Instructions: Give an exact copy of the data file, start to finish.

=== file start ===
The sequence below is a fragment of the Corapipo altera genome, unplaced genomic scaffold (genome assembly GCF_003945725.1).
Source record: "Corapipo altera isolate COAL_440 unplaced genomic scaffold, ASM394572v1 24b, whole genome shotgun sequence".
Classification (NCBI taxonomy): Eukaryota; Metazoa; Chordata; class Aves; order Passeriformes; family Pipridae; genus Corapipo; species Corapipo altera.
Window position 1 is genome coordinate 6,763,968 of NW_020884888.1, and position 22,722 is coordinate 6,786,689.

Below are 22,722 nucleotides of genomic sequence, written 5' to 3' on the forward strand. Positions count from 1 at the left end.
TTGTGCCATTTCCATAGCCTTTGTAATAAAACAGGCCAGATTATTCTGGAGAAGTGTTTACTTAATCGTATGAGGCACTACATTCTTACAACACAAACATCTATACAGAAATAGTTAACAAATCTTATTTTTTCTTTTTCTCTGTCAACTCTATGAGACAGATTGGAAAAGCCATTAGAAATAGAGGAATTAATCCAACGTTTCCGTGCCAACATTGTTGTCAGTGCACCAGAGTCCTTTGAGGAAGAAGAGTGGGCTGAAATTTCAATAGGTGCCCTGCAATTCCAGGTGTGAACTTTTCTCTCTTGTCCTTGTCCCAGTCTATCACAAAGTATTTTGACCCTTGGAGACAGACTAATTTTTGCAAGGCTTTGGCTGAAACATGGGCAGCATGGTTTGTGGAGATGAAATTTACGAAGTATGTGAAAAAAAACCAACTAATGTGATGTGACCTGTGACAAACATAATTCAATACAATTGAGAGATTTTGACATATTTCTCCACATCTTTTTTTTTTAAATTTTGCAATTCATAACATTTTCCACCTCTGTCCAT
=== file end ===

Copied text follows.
The sequence below is a fragment of the Corapipo altera genome, unplaced genomic scaffold (genome assembly GCF_003945725.1).
Source record: "Corapipo altera isolate COAL_440 unplaced genomic scaffold, ASM394572v1 24b, whole genome shotgun sequence".
Classification (NCBI taxonomy): Eukaryota; Metazoa; Chordata; class Aves; order Passeriformes; family Pipridae; genus Corapipo; species Corapipo altera.
Window position 1 is genome coordinate 6,763,968 of NW_020884888.1, and position 22,722 is coordinate 6,786,689.

Below are 22,722 nucleotides of genomic sequence, written 5' to 3' on the forward strand. Positions count from 1 at the left end.
TTGTGCCATTTCCATAGCCTTTGTAATAAAACAGGCCAGATTATTCTGGAGAAGTGTTTACTTAATCGTATGAGGCACTACATTCTTACAACACAAACATCTATACAGAAATAGTTAACAAATCTTATTTTTTCTTTTTCTCTGTCAACTCTATGAGACAGATTGGAAAAGCCATTAGAAATAGAGGAATTAATCCAACGTTTCCGTGCCAACATTGTTGTCAGTGCACCAGAGTCCTTTGAGGAAGAAGAGTGGGCTGAAATTTCAATAGGTGCCCTGCAATTCCAGGTGTGAACTTTTCTCTCTTGTCCTTGTCCCAGTCTATCACAAAGTATTTTGACCCTTGGAGACAGACTAATTTTTGCAAGGCTTTGGCTGAAACATGGGCAGCATGGTTTGTGGAGATGAAATTTACGAAGTATGTGAAAAAAAACCAACTAATGTGATGTGACCTGTGACAAACATAATTCAATACAATTGAGAGATTTTGACATATTTCTCCACATCTTTTTTTTTTAAATTTTGCAATTCATAACATTTTCCACCTCTGTCCAT